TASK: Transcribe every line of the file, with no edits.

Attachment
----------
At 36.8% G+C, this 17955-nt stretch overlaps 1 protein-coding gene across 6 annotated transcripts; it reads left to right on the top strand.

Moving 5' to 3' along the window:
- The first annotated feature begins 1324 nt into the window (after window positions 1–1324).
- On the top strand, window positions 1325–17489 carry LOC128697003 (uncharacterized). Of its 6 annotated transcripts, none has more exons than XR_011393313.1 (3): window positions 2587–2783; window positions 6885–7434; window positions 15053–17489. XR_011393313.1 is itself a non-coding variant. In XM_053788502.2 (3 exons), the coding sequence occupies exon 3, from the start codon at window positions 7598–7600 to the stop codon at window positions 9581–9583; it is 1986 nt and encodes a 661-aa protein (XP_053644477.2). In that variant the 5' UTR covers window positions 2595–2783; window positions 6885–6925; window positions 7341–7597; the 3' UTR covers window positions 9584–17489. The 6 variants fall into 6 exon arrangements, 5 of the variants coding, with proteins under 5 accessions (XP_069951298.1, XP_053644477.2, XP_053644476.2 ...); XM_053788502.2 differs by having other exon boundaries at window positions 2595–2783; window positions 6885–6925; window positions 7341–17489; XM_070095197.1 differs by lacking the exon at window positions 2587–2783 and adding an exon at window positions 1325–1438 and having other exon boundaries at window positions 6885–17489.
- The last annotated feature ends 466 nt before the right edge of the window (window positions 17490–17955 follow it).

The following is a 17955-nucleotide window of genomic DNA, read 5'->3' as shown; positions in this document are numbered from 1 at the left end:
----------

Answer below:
At 36.8% G+C, this 17955-nt stretch overlaps 1 protein-coding gene across 6 annotated transcripts; it reads left to right on the top strand.

Moving 5' to 3' along the window:
- The first annotated feature begins 1324 nt into the window (after window positions 1–1324).
- On the top strand, window positions 1325–17489 carry LOC128697003 (uncharacterized). Of its 6 annotated transcripts, none has more exons than XR_011393313.1 (3): window positions 2587–2783; window positions 6885–7434; window positions 15053–17489. XR_011393313.1 is itself a non-coding variant. In XM_053788502.2 (3 exons), the coding sequence occupies exon 3, from the start codon at window positions 7598–7600 to the stop codon at window positions 9581–9583; it is 1986 nt and encodes a 661-aa protein (XP_053644477.2). In that variant the 5' UTR covers window positions 2595–2783; window positions 6885–6925; window positions 7341–7597; the 3' UTR covers window positions 9584–17489. The 6 variants fall into 6 exon arrangements, 5 of the variants coding, with proteins under 5 accessions (XP_069951298.1, XP_053644477.2, XP_053644476.2 ...); XM_053788502.2 differs by having other exon boundaries at window positions 2595–2783; window positions 6885–6925; window positions 7341–17489; XM_070095197.1 differs by lacking the exon at window positions 2587–2783 and adding an exon at window positions 1325–1438 and having other exon boundaries at window positions 6885–17489.
- The last annotated feature ends 466 nt before the right edge of the window (window positions 17490–17955 follow it).

The following is a 17955-nucleotide window of genomic DNA, read 5'->3' as shown; positions in this document are numbered from 1 at the left end: